• new section 44B sets out the information about these issues that a territorial authority must include in a LIM. A LIM must include information, to the extent that it is known to the authority, about natural hazards and any relevant impacts of climate change. This must include information about hazards and impacts that currently affect the land concerned, potential hazards and impacts (if the authority is satisfied that there is a reasonable possibility that they may affect the land concerned), and the cumulative or combined effects on the land concerned of those hazards and impacts. Regulations may require that additional information be included to make the information in the LIM more understandable, or require that the information be summarised and presented in a certain way:

  • new section 44C provides for a new obligation for a regional council to share information, to the extent that it is known to the council, about natural hazards and any relevant impacts of climate change with a territorial authority within or partly within its region. This must include information about hazards and impacts that currently affect land in the region, potential hazards and impacts (if the council is satisfied that there is a reasonable possibility that they may affect land in the region), and the cumulative or combined effects on land in the region of those hazards and impacts. Regulations may require that additional information be included to make the information provided to the territorial authority more understandable, or require that the information be summarised and presented in a certain way:

  • new section 44D provides that territorial authorities and regional councils are not liable in civil or criminal proceedings for making information available in good faith about a natural hazard or any relevant impacts of climate change either in a LIM (in the case of a territorial authority) or to a territorial authority (in the case of a regional council).

Clause 9 amends section 55 of the principal Act to provide that the Minister may only recommend that regulations be made for the purposes of new Part 6A if the Minister has consulted the persons or organisations that the Minister considers appropriate to consult.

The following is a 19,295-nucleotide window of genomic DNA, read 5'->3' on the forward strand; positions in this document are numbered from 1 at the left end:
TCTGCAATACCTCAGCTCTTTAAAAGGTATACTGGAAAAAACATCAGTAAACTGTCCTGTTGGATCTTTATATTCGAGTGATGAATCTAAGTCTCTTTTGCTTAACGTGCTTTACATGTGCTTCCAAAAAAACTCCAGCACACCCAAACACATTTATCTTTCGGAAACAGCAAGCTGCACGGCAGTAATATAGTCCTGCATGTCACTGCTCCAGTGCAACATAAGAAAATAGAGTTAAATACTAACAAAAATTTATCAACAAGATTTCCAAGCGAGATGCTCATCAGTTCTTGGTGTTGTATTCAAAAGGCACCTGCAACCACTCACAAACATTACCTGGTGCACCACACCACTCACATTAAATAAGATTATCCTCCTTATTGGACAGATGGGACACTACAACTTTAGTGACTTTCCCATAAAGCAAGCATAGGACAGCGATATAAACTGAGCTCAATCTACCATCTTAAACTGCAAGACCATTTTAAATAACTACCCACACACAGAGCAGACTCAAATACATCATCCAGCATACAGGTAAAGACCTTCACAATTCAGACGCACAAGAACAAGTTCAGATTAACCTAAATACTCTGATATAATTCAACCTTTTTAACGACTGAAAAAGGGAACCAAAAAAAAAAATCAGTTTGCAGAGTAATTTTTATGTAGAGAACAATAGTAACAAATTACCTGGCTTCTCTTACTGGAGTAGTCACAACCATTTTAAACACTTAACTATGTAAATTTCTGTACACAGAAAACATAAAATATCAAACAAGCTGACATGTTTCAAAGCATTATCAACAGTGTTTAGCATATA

Clause 10 removes the definition of territorial authorities from Schedule 1 of the principal Act because a territorial authority is now defined in section 2(1) of the principal Act.

Part 2Amendments relating to official information

The effect of the amendments in clauses 11 and 12 is to align the principal Act with equivalent provisions in the Official Information Act 1982.

Clause 11 creates new conclusive reasons for a local authority to withhold official information. An authority may withhold the information if releasing it would be likely to prejudice New Zealand’s security, defence, or international relations, or the entrusting of information to the New Zealand Government by another Government or an international organisation on a confidential basis.

Clause 12 replaces section 31 of the principal Act. Under section 31, an Ombudsman can recommend that information be made available if they have investigated a decision not to release it. However, they may not make that recommendation if the Attorney-General certifies that making the information available would be likely to prejudice the prevention, investigation, or detection of offences. New section 31 provides that the Ombudsman may also not make a recommendation if the Prime Minister certifies that making the information available would be likely to prejudice New Zealand’s security, defence, or international relations.